(The Center Square) – A new report says Wisconsin is outpacing the rest of the country when it comes to smaller families.
The Wisconsin Policy Forum is out with a new report that says Wisconsin families have shrunk faster than other states for about the last 50 years.
“For the United States, the average household size in 1970 was 3.11 people, U.S. Census Bureau data show. That number has declined every decade since, reaching a low of 2.55 in 2020, an 18.1% drop over the five decades,” the report notes. “In Wisconsin, this decline was even more stark. Our state’s average household size in 1970 was 3.22 but declined to 2.36 by 2020 – a 26.7% drop.”
The report says longer lives and a shift away from larger families both contribute to the change.
Wisconsin is not alone in the shift to smaller families.
The Policy Forum report notes many other states are seeing declines as well.
“Wisconsin saw the fourth-largest percentage drop of any state in average household size from 2000 to 2020, and the fifth-largest decline from 2010 to 2020,” the report added. “In 2020, the state with the largest average household size was Utah (3.04), while Vermont had the smallest (2.27). Wisconsin, at 2.36, ranked 45th-largest among the 50 states. The 2020 ranking stands in stark contrast to Wisconsin’s rank of 15th among the states in 1970.”
Data shows that the 1970s, as a decade, saw the largest decline in household size.
While family sizes in Wisconsin have shrunk, the report shows that Wisconsin has seen its number of one-person households spike.
“From 1970 to 2020, the share of total households nationally that were single-person households increased from 17.6% to 27.6%, a rise of 57.2%,” the Policy Forum noted. “Unsurprisingly, given the other trends discussed, Wisconsin’s increase in this share has been larger than nationally. Our state went from 16.9% single-person households in 1970 to 30.3% in 2020, a 78.7% increase.”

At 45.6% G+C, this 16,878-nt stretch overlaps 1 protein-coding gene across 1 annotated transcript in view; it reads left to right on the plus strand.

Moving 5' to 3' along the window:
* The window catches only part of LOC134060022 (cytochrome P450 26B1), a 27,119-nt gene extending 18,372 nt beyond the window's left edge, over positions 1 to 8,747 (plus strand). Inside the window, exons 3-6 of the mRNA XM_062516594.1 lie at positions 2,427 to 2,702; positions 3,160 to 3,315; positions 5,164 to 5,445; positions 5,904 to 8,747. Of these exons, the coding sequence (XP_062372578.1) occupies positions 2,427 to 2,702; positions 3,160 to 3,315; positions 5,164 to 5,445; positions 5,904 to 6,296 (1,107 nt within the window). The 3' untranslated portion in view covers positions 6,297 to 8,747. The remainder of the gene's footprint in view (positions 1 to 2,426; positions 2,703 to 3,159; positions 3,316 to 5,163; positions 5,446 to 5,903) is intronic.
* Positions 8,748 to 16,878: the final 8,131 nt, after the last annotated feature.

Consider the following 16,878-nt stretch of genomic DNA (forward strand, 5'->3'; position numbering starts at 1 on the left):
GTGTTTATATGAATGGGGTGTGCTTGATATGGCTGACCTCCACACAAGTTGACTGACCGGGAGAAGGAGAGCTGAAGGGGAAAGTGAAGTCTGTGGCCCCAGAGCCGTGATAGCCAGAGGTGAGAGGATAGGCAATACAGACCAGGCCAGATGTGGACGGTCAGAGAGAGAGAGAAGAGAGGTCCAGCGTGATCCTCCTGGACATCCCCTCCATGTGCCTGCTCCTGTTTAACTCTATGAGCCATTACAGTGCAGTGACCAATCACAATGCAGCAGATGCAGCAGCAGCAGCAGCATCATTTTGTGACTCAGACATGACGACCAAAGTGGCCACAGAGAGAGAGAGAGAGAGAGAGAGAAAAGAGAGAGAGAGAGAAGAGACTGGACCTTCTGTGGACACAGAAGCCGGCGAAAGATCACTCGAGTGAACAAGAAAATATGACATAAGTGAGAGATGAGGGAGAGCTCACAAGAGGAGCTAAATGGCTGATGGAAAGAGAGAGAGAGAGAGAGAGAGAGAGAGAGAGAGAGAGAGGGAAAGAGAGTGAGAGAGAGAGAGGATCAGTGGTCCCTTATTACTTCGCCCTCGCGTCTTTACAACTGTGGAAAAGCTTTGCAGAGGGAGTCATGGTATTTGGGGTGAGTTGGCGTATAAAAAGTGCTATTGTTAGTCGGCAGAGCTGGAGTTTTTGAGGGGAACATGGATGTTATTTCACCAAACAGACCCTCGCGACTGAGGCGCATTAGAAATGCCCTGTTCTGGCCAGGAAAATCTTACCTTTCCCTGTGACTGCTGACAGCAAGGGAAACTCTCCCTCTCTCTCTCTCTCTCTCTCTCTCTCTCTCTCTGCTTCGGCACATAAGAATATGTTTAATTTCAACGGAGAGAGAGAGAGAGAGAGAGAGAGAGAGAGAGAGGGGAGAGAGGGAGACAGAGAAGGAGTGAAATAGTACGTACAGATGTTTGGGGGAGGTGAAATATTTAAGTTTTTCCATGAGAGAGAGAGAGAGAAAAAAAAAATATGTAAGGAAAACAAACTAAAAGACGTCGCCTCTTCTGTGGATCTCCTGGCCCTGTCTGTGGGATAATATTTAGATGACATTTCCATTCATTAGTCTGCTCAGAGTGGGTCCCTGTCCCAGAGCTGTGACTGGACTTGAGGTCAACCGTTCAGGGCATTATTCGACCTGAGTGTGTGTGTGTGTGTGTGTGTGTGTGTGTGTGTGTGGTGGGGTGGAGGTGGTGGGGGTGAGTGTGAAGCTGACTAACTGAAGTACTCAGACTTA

The report draws two conclusions from the numbers.
One, that Wisconsin should embrace more apartments and smaller homes.
“This points toward one of the most significant implications of these trends: how they affect our housing needs, and how current housing demand squares with existing housing inventory. Broadly speaking, it means we need more – but smaller – units than what our current housing stock provides,” the report states.
And two, that smaller families look to have a social cost.
“Another impact that may be felt from declining household size relates to the broadly documented trend in the United States toward increasing levels of social disconnection and loneliness,” the authors wrote. “A recent report from the U.S. Surgeon General’s Office noted that surveys show increases from 2003 to 2020 in the amount of time Americans say they spend alone. The Surgeon General’s report points to ‘overall declines in some of the critical structural elements of social connection (e.g., marital status, household size), which helps to explain increases in reported loneliness and social isolation and contributes to the overall crisis of connection we are experiencing.’”